First Presbyterian. Church.-This church was organized in 1825, with the following members, viz.: William Walter and wife, Isaac Collett, Samuel Miller, William Bloom, John Laughead, Thomas Hibben, Charles P. Gallaher and Caleb Smith. Services were held at private houses for some time, when the society procured the Baptist Church, in which they worshiped until 1829, when the present church was erected. David Monfort organized the society, and served as minister for the congregation for two or three years. He was succeeded by William Worrell, who was the pastor for a few months; but, be ing in bad health, he was taken sick and died before the expiration of a year. His place was filled by Joseph Irwin, and subsequently by C. A. Hoyt. From 1850 until within a year, the congregation was without a regular pastor, the pulpit being supplied from time to time by ministers sent from Presbytery.


On December 13, 1881, Rev. J. Straus was called and became the regular pastor of the church, which now has a membership of about fifty-six. In 1882, the church erected a two-story frame parsonage of seven rooms, upon the church lot, at a cost of $1,800.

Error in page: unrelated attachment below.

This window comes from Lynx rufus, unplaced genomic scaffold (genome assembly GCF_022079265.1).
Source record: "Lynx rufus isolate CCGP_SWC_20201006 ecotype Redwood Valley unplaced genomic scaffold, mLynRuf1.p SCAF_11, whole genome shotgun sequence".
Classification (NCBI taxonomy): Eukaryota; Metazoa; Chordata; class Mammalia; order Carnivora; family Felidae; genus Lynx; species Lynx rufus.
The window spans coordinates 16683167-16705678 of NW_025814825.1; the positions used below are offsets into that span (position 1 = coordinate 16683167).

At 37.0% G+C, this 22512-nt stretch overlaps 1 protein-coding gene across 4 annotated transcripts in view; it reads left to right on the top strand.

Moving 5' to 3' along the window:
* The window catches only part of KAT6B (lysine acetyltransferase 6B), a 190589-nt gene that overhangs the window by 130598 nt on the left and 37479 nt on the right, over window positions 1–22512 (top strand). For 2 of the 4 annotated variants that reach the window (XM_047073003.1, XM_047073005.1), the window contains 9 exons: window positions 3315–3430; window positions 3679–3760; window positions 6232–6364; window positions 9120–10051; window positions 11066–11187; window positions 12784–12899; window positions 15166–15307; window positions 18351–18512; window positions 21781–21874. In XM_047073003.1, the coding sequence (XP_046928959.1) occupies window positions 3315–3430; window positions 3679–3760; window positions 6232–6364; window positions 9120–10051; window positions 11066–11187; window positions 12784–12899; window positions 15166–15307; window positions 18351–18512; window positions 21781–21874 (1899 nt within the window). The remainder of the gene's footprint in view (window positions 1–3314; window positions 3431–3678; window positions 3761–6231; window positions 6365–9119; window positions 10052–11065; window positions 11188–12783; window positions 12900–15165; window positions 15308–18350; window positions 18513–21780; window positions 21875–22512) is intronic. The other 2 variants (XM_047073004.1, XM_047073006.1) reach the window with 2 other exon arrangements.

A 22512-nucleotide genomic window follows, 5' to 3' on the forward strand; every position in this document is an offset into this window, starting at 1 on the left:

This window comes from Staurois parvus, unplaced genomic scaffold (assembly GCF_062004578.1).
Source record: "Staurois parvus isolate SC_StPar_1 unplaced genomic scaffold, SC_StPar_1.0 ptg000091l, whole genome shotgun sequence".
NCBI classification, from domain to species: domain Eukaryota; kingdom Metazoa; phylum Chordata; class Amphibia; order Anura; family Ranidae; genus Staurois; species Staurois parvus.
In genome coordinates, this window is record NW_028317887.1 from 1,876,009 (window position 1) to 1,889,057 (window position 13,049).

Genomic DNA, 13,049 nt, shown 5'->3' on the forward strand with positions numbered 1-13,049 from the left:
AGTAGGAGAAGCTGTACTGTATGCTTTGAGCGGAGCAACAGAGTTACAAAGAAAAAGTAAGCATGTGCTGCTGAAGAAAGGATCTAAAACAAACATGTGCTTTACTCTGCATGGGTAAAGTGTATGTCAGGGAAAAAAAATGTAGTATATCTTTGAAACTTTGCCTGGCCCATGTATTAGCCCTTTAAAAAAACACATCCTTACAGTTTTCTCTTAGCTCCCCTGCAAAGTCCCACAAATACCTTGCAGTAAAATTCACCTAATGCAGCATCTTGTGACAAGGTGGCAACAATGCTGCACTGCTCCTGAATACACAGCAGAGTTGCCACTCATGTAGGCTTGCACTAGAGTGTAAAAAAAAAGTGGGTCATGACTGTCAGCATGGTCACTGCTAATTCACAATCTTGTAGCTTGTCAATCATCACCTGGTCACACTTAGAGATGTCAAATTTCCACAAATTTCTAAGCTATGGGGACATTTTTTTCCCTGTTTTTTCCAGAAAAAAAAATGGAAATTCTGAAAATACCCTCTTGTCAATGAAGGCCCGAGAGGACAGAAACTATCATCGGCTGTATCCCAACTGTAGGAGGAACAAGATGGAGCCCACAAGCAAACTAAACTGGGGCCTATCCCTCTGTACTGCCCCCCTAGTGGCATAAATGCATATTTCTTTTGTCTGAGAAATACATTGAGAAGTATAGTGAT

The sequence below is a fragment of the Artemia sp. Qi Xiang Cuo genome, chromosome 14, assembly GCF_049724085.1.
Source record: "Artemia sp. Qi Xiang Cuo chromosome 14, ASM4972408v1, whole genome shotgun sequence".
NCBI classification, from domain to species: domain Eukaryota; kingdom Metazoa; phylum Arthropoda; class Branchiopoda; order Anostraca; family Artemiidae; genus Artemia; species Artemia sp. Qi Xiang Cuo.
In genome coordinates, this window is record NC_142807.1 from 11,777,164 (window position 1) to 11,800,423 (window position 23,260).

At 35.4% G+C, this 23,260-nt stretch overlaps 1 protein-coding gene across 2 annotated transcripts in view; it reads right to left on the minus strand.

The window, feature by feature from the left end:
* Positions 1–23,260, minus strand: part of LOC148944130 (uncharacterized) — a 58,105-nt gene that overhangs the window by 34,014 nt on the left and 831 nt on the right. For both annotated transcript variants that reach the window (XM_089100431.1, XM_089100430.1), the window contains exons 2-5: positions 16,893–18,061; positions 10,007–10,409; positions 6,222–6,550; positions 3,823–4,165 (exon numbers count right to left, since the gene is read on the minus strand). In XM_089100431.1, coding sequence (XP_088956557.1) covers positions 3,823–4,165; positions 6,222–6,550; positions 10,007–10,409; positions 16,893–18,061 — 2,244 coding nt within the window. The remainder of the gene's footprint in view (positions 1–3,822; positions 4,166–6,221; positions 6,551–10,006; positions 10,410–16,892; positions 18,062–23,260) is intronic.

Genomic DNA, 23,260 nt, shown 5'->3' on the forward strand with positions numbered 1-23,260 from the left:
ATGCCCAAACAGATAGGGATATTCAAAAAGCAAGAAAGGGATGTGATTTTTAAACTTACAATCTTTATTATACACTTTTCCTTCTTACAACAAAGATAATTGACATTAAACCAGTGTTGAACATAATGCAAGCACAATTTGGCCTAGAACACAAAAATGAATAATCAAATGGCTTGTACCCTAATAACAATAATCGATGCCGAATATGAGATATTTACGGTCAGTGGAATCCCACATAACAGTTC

Christian Church.--The Church of Christ at this place is an offshoot from the Regular Baptist Church, which worshiped on the south side of Columbus, between Walnut and Lincoln streets. The separation occurred in. 1828 or 1829, and almost the entire membership went with this sect. For a time, services were continued in the old church; but, inasmuch as the ground upon which the house stood was donated for the use of the Baptist Church, other. wise to revert to the donor, they removed the material to a lot on Mulberry street, between Columbus and Locust streets, and there built a one-story brick church, which building they occupied until the erection of the present beautiful church edifice. The house on Mulberry street was built about the year 1833 or 1834. The records of the church are very incomplete, and the pioneer preachers are not named. The first pastor of the church of whom there is any record is Rev. Thomas J. Melish, who assumed the pastorate in 1851. The membership at this time was 105. We are told, however, that preceding the year just mentioned, and, in fact, about the time of the church's organization, more credit should be given the memory of Rev. George McManis than any other man, for to him is the church indebted for the spirit of truth and righteousness in this locality. . Among those who have labored for the church may, be mentioned Revs. Aylett Rains, William Pinkerton, E. H. Hawley, and those grand old pioneers of the reformation, Walter Scott and D. S. Burnett. Later pastors have been Rev. S. H. Bingaman, 1874-75; Rev. W. S. Tingley, , 1876; Rev. A. A. Knight, 1877, 1878 and 1879; Rev. Carroll Ghent, 1880-81; and Rev. C. J. Bartholomew, the present incumbent The present church officers are: Elder-C. D. Hughes; Deacons-Dr. N. H. Bidwell, F. M. Moore, William Bentley, Wilson McFarland, John Carroll and Jerome Penn. The church edifice now occupied by this congregation is located on the corner of South and Columbus streets. It is an imposing structure, one story high, with a basement built of brick, with freestone trimmings. The basement was completed in the spring of 1874, and first occupied in May of that year. The main auditorium remained in an unfinished state for more than five years, and was completed and formally dedicated Sunday, April 16, 1882, by the Rev. Isaac Errett D. D., of Cincinnati. The building cost $10,000. On one corner of the front of the building is a large tower surmounted by a tall spire. The bell of the old church was suspended in the tower, but inattention was paid to the iron fastenings, and, on a Sunday in January, 1875, while the sexton was ringing it for Sunday school, the bell broke loose and fell to the pavement, breaking it into pieces. In the following June, the new bell was received and suspended. Its weight is 714 pounds, and, with hanging attachments, is about 1,000 pounds.